This week: Smart cities will quadruple, hotel guests dislike the lighting, and an LED driver design resource.
Ask an expert about LED driver design
ON Semiconductor has an online resource that those designing LED drivers will want to explore. They have a couple of dozen whitepapers, application notes, and design notes on driver design, and a handful of videos. ON Semi says new material will be posted at regular intervals.
Perhaps most interesting is the Ask an Expert feature with a searchable knowledge base. If you just can't find your answer, you can use a form to ask directly. ON Semi promises that an expert will answer online in two business days.
An OLED coalition
Companies across the development chain for OLEDs are banding together in an initiative spurred by the Taiwanese research institute ITRI. The OLED Lighting Commercialization Alliance (OLCA) has the aim of bolstering Taiwan's place in the OLED universe.
The alliance has organized five committees -- lamps, lighting design, materials, fixtures, and optical engines -- with an eye toward moving OLEDs closer to suitability for indoor lighting.
OLED-Info.com reports that more than 60 companies have shown an interest in collaborating with OLCA members. The initial membership includes Corning, Merck, RiT Display Corp., the TLFEA (Taiwan Lighting Fixture Export Association), Tongtai Machine & Tool, and WiseChip.
Smart cities to quadruple
IHS is making fairly exact predictions about how the number of smart cities worldwide will grow over the coming years. By their definition, smart cities are those which have deployed or are piloting the integration of information, communications, and technology solutions across three or more different functional areas of a city. These areas include mobile and transport, energy and sustainability, physical infrastructure, governance, and safety and security.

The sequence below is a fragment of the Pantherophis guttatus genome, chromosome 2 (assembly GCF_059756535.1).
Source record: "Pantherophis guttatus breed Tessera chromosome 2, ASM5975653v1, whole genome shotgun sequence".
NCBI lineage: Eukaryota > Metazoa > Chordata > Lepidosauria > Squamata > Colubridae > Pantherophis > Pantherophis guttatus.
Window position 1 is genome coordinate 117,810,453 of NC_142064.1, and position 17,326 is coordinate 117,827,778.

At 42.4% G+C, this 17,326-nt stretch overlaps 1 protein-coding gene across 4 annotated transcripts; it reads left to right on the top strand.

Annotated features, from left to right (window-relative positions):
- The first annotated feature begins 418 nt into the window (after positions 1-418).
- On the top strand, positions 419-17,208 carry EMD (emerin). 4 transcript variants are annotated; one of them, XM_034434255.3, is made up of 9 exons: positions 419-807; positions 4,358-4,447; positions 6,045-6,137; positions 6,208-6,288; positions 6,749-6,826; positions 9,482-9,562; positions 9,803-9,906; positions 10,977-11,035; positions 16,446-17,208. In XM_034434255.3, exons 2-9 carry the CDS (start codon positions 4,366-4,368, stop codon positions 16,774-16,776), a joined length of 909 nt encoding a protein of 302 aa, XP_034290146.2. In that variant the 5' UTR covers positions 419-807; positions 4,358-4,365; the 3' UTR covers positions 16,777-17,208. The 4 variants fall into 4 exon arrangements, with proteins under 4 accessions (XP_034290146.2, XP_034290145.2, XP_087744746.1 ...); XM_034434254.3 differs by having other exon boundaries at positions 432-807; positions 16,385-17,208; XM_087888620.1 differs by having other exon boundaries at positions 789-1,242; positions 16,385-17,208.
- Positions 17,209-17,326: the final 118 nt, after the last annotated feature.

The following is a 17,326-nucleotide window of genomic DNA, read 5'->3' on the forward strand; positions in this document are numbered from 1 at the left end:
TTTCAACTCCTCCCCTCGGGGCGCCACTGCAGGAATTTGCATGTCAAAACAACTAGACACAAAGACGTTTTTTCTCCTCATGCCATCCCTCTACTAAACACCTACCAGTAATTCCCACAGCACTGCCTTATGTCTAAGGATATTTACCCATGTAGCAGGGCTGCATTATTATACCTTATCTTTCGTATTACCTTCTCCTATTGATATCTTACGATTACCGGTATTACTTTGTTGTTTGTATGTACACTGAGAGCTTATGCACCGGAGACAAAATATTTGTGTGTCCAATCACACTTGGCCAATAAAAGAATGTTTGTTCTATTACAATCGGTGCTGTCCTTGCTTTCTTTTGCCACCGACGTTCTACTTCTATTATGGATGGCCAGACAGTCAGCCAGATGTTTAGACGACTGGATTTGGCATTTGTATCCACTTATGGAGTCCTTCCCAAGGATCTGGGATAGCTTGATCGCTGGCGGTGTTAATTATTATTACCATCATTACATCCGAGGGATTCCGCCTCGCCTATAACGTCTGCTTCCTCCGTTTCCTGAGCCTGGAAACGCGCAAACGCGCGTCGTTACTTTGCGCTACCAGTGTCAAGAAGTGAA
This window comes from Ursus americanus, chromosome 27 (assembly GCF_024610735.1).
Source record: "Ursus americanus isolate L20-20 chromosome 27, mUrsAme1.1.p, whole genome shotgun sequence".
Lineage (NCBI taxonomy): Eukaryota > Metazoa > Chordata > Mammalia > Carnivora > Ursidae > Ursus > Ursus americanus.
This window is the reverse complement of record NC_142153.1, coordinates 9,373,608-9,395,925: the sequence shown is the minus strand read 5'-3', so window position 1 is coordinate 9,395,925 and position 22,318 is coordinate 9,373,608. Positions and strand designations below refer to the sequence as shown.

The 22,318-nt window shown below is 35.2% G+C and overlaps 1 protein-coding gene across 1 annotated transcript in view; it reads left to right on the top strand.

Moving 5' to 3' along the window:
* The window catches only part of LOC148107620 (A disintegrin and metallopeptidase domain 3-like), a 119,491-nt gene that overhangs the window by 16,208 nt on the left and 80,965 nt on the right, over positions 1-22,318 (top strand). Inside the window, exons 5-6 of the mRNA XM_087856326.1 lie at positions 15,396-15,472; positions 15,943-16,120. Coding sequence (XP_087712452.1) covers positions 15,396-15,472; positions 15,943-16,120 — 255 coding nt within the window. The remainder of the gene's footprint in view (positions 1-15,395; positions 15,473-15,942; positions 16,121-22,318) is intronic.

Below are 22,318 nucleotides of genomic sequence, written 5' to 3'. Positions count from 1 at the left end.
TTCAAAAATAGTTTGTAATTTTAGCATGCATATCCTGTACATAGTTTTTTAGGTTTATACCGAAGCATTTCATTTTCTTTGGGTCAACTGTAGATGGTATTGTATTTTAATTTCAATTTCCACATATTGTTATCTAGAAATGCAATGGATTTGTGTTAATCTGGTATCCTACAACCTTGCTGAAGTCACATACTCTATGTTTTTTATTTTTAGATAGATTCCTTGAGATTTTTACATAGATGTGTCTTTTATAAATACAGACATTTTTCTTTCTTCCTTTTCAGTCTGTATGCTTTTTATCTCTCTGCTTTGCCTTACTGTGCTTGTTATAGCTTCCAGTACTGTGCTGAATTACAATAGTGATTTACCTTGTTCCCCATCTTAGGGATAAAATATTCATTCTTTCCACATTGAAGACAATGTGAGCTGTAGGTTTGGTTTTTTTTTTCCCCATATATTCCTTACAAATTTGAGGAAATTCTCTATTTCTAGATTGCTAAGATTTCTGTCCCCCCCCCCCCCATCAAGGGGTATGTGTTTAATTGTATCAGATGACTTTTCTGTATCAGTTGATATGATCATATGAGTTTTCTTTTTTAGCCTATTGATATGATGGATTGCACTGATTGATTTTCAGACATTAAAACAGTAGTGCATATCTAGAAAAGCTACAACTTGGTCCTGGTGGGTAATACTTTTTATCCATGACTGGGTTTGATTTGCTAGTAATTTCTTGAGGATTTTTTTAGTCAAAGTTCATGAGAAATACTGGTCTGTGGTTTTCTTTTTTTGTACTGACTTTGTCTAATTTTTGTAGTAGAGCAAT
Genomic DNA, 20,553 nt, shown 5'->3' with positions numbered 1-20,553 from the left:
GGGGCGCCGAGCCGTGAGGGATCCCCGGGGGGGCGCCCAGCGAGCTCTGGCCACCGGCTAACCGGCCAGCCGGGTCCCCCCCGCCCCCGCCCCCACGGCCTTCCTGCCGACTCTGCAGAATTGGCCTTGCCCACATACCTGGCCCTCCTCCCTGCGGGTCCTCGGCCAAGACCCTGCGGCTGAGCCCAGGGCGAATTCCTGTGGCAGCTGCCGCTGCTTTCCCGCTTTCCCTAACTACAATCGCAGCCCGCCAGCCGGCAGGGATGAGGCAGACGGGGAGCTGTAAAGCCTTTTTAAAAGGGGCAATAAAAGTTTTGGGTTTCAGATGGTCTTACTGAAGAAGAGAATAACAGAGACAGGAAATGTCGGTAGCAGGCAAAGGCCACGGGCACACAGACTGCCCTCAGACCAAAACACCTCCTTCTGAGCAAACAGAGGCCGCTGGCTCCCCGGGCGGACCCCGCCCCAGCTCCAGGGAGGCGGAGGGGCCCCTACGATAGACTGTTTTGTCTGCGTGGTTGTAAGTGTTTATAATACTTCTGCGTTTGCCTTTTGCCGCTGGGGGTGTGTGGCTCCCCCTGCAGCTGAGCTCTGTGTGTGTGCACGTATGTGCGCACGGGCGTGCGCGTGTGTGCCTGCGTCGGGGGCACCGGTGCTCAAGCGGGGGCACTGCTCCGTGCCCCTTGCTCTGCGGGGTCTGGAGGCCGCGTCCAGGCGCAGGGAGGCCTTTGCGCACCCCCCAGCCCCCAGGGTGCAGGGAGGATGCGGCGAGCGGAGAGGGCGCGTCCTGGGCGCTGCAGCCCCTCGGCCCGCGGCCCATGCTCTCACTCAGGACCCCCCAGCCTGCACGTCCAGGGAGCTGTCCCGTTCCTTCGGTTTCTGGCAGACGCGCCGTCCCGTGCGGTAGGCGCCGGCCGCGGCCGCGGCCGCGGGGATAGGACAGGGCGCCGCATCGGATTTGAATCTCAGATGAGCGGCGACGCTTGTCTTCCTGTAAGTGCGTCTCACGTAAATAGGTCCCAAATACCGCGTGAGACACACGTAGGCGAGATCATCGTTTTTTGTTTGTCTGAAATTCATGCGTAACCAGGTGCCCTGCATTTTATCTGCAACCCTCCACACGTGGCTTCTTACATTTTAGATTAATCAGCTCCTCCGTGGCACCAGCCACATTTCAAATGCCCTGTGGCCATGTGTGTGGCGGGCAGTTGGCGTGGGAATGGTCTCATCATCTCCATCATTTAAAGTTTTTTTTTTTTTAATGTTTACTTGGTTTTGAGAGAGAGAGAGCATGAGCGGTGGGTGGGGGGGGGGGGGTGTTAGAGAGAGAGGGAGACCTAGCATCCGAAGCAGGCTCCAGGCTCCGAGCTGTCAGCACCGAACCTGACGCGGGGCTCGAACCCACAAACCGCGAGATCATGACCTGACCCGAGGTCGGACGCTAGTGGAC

By that measure IHS figures there are 21 smart cities now, and they project 88 of them by 2025. By that time 32 of them will be Asia-Pacific, 31 in EMEA, and 25 in the Americas.
In many of the emerging smart cities, the implementation of LED street lighting will be an early milestone on their way to more encompassing levels of integration.
Hotel guests knock lighting
Osram did some research to elucidate the importance of hotel lighting. They found more than 350,000 online reviews of hotel stays worldwide in which lighting was mentioned. (They don't say how large the full sample was -- that is, what percentage of all reviews bring up lighting.) For London hotels alone, 10,000 reviews called it out. Out of the 350,000, more than half were critical of hotel lighting.
Mostly people were not pleased about about dim, bad, or sparse lighting in their rooms. Visitors to a Copenhagen hotel compared its lighting to that of a railway station waiting room. Others griped that they found it impossible to work in their room because of poor lighting. Inadequate or nonexistent reading lights? Check.
Osram has some suggestions for hoteliers, but the central one is: Pay attention to lighting and don't treat it as an afterthought. It's important.
— Keith Dawson , Editor-in-Chief, All LED Lighting